I am remodeling a house and the partially unfinished attic has old ungrounded, 2 wire wiring. There are 2 circuits. There is a finished bedroom with one circuit on 3 walls, and a second on the 4th wall. The 2nd circuit extends out into a hallway area and then stops. I want to extend that wiring into the other side of the attic to make another bedroom and I want it grounded. I already fished a ground wire from the fuse box up to the end of the line on the 2nd circuit. (I cannot get it to the beginning of the line as there is a chimney and shed roof and a whole bunch of ugly over there).

My question is multipart. Can I start the ground there, or do I have to go back and ground the previous outlets on the circuit ? (it is wood paneling, not drywall in the room, so I could take it off, albeit a big pain in the arse) And can I try to use the same ground on the outlets of the first circuit? Do they have to be in a specific order? Can I extend multiple grounds from one junction box? I know I can use a GFCI at the beginning of the first circuit. But as I understand it, I cannot use them before the ground wire on the second.

Sorry, this question sounds about as confused as I am right now. Believe it or not, I rewired 2 houses. But I gutted them to the studs, so it was easy. And I passed inspections.


2 Answers 2


You are asking about the rules for ground retrofit, which were greatly eased in 2014. We discuss that here and there on the site.

To answer your questions,

You can start the ground any old place. There's no requirement that the ground parallel the supply conductors.

Grounds for one circuit can be extended to protect another circuit, provided both circuits come out of the same service panel. That's only an issue if your house has subpanels. The only restriction is that the ground wire must be large enough for the circuit all the way home. So for instance if you are retrofitting a 12 AWG circuit, you can bring it to the water heater and its 10AWG ground wire. Then you can retrofit a #14 circuit and bring it to the #12. The reverse is not allowed, a #14 ground wire can't be part of the grounding path for a #12 circuit.

Order does not matter, do it any which way you can. Several circuits can share ground: Remember, grounds never flow current except during a ground fault.

GFCI protection has absolutely nothing to do with the grounds. GFCI's don't use ground at all, and have no access to ground. (Well, GFCI receptacles do, but only to supply the ground pin on the sockets; the GFCI device doesn't even connect to ground.) There shouldn't be any neutral-ground connections on the downline wiring; that would be the very definition of a ground fault.

That means that GFCI protection and ground retrofits are orthogonal; they have nothing to do with each other and can be done independently of each other.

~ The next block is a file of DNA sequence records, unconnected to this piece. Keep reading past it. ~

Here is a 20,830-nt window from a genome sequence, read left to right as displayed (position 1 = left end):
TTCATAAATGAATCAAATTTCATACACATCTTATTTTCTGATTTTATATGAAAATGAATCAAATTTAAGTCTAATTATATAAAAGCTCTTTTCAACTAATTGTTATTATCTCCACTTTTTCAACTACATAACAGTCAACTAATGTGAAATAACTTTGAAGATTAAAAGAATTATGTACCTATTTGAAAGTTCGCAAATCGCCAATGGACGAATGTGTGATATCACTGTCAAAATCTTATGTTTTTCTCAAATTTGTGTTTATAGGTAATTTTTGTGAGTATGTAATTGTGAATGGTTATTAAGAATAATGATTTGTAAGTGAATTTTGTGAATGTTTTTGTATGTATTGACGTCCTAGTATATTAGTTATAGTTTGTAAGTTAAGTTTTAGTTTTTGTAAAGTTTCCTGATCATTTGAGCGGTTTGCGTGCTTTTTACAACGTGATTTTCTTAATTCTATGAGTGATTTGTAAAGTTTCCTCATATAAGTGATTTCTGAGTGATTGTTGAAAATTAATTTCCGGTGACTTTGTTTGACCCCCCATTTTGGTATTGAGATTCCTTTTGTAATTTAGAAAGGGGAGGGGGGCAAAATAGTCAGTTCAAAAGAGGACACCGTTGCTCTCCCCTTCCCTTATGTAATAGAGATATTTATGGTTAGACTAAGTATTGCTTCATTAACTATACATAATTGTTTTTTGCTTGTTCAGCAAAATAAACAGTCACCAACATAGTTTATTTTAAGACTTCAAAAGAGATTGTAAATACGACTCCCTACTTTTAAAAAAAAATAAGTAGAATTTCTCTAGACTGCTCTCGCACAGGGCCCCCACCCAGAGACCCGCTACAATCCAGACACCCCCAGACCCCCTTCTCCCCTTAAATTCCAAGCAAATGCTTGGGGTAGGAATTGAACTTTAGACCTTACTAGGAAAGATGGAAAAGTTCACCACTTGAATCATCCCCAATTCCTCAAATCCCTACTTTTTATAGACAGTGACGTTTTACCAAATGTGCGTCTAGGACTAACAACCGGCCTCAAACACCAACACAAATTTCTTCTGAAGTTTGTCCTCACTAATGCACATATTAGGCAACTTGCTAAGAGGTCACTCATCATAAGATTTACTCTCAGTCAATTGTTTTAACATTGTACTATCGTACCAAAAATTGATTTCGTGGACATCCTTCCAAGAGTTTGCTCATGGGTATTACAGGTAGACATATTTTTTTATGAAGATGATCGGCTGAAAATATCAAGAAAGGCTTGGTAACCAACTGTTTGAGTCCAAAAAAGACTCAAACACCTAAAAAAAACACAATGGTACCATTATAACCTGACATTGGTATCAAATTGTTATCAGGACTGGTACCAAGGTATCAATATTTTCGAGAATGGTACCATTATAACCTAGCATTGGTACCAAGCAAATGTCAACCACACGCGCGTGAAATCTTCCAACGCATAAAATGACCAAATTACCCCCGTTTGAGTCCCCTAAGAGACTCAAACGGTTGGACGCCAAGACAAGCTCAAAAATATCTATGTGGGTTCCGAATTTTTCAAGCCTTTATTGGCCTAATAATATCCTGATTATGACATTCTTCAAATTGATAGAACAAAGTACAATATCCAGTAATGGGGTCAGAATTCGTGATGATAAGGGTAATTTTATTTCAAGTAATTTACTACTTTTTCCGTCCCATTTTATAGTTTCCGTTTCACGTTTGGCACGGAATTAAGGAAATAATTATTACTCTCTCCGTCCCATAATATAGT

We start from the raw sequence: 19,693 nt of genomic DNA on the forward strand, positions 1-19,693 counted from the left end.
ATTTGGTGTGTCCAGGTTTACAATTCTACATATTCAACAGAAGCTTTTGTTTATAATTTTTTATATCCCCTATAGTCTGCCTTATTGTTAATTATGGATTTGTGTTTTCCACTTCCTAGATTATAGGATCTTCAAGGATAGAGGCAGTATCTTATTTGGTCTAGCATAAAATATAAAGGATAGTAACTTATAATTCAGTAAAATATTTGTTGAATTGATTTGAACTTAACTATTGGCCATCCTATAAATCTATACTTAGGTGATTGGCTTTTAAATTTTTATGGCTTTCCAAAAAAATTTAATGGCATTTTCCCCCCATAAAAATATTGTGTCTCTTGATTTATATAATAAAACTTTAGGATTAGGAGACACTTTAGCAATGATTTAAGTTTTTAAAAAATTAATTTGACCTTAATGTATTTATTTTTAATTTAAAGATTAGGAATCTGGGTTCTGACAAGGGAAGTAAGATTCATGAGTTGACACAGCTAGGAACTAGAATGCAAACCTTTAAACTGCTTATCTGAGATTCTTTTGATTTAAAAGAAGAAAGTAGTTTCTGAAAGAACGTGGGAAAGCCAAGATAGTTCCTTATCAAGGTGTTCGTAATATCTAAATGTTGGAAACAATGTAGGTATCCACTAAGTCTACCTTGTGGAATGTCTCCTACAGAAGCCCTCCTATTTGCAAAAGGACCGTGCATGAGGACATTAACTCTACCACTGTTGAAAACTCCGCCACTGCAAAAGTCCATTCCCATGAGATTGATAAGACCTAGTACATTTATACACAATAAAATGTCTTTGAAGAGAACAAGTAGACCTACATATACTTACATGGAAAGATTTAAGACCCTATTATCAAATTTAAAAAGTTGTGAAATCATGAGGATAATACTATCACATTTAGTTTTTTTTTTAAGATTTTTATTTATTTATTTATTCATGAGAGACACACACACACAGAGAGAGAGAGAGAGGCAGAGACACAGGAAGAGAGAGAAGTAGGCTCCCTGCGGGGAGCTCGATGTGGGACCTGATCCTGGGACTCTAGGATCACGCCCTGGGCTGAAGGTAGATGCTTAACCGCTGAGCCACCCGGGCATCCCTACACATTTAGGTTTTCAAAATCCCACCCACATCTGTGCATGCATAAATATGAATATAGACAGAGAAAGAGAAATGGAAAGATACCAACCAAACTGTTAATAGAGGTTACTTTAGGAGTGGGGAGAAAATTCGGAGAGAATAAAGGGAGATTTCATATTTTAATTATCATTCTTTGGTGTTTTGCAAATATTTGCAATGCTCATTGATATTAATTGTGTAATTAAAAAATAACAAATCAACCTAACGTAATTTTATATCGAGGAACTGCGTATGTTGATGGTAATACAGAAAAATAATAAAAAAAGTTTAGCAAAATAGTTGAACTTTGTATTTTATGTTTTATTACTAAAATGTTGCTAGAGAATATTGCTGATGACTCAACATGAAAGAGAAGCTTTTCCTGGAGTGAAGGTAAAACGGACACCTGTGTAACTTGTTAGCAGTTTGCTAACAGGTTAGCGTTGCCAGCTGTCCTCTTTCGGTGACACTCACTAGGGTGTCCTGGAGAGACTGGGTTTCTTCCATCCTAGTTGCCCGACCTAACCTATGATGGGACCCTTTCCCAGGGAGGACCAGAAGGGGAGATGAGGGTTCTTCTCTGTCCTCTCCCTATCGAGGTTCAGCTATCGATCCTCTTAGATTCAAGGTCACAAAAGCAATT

• @SusieIrwin sure, that works. Or you could put the GFCI in outlet #1, bring ground to outlet #3 then on to 4 and 5, leaving 1 and 2 ungrounded, then put an isolated ground on outlet #6 for your audio studio. My point is, GFCI really doesn't care what you do with grounds. Current flows in loops. It only looks at normal current paths (hot(s) and neutral): If the outbound current does not equal the returning current, it will trip. Commented Oct 30, 2018 at 17:17
  • "There shouldn't be any neutral-ground connections on the downline wiring; that would be the very definition of a ground fault." >>> So on the 2nd circuit, I can NOT use a GFCI on the first outlet and then connect ground to the last outlet to extend the circuit? Commented Oct 30, 2018 at 17:19
  • sorry new to this. I re-read your comment, then thought I was wrong and deleted my first coment. On the 2nd circuit I will GFCI the first outlet, then run a ground wire to the last as I wrote in my deleted comment. Commented Oct 30, 2018 at 17:22
  • By "neutral-ground connections" I mean things that connect neutral and ground to each other electrically. While you do in fact connect neutral and ground to receptacles, the receptacle keeps them fully separated (isolated) and simply passes them on to plugged-in devices. The device may have a problem; so might a hardwired load such as a bathroom fan. Commented Oct 30, 2018 at 17:28

I suggest you to protect all the 2-wires circuit putting a GFCI outlet on the first ground of the 2-wires circuit (or just replacing the circuit breaker with a GFCI one). Doing so you'll have better protection over ground fault (low current won't trip the MCB) and you don't have to pull ground wire. Anyway, according to NEC, is not required that ground wire make same path as circuit, so yes: you can start from a single box in the middle of the line with multiple ground wires. Only thing is that all outlets not connected should be protected by GFCI.

  • The extension of the circuit needs to be grounded , as I read NEC 250.130 & 406 the extensions need to be made to current code but code now allows a ground to be run seperatly as long as connecting to the same panel the circuit originates in or another branch circuit ground that originates in the same panel or last on the main grounding electrode system.
    – Ed Beal
    Commented Oct 30, 2018 at 14:30

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